There is no general answer to your question, but let me provide one to your example to point out some principles that generally apply.
Note: I shall henceforth speak of "interfaces" instead of "protocols", not only because it is arguably more common name for it in other languages, but also because I really mean interfaces in a more abstract way, as in "the definition of how something can be interfaced with".
When designing an interface, you should design it, as if you had no means to implement it yourself, but rather had to rely on somebody else, whom you will only be able to communicate your needs to through your definition.
If you assume this scenario, you see that you want an interface to be very clear (otherwise the implementation may not be designed to do what you expect) and very easy to implement (otherwise the implementation may fail to do what you expect).
Now in the context where you depend on the service abstracted to the interface you design, you should have been able to make several important decisions, that you shouldn't forward to the implementor to not force them to overstep the single responsibility principle, nor provoke code duplication. Instead, you need to make those decisions and convey them in your method invocation.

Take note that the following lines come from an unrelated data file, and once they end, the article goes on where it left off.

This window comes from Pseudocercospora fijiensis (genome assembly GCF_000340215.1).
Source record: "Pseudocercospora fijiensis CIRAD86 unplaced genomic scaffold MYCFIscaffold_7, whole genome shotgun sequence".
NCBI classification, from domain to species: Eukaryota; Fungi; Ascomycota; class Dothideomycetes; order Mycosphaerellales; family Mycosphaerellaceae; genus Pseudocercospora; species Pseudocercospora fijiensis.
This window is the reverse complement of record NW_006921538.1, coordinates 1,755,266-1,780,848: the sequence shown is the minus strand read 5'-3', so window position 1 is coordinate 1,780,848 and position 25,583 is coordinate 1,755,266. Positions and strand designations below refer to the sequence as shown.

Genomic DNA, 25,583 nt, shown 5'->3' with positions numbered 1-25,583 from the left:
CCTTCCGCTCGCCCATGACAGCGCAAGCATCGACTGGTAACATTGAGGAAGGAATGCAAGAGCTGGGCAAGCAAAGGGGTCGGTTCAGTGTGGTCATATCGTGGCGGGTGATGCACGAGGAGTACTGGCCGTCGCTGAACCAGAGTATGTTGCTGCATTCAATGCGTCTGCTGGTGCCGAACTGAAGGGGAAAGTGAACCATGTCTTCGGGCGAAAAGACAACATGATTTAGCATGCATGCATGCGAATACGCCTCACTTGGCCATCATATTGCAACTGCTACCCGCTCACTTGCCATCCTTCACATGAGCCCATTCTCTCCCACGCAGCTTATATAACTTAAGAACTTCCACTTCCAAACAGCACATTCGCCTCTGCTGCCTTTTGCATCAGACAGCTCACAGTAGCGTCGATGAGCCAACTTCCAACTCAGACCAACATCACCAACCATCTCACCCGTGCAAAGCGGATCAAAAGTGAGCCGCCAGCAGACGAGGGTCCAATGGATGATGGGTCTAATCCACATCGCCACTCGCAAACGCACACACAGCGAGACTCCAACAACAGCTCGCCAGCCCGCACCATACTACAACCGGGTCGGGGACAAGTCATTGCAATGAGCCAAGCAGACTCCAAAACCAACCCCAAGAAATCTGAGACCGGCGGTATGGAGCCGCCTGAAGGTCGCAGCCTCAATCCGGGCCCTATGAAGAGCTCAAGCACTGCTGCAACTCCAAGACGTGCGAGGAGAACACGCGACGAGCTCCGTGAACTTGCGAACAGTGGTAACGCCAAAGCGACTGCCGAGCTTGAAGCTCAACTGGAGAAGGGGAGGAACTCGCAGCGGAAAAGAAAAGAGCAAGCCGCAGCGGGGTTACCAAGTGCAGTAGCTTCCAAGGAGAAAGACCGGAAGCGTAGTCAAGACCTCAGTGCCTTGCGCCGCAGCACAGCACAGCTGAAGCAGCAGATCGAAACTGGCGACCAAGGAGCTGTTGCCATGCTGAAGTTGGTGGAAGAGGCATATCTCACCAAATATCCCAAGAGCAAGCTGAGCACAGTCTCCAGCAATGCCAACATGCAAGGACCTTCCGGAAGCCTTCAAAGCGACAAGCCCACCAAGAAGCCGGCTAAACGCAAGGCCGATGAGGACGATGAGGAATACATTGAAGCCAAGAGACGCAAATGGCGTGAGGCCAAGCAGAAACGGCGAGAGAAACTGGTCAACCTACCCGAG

In this example, you might have:
- figured out, whether some items can be processed in batch - assuming you expect any advantages in doing so
- been able to filter out duplicates - assuming your system can produce any in the first place
And thus (under both assumptions) your contract with the implementor should be "you must be able to process a batch of unique URLs".
You can hardly transport this contract unambiguously without documentation, but you can try, for example by method names. IMHO
receiveDroppedItems is not very expressive, because item is really ambiguous and receive also is in a language based on message passing.
I would call it
processDroppedURLs. It's not longer, but it really says what's expected to happen. If I am asked to implement such a method, I think "Oh, ok, so I am expected to process a collection of dropped URLs" (assuming I know what dropped means in that context, I know all I need). Even though the collection's type might be defined to something as vague as
NSFastEnumeration, I would expect
for...in to yield
NSURLs. As for the uniqueness information, I would probably rather put that into the documentation, rather than the method name, because it's not that vital.
So to summarize: You want clean, concise, almost minimalistic interfaces with expressive method names, that create abstraction barriers between the current client scope and the abstracted service scope, which are clear and simple from both sides.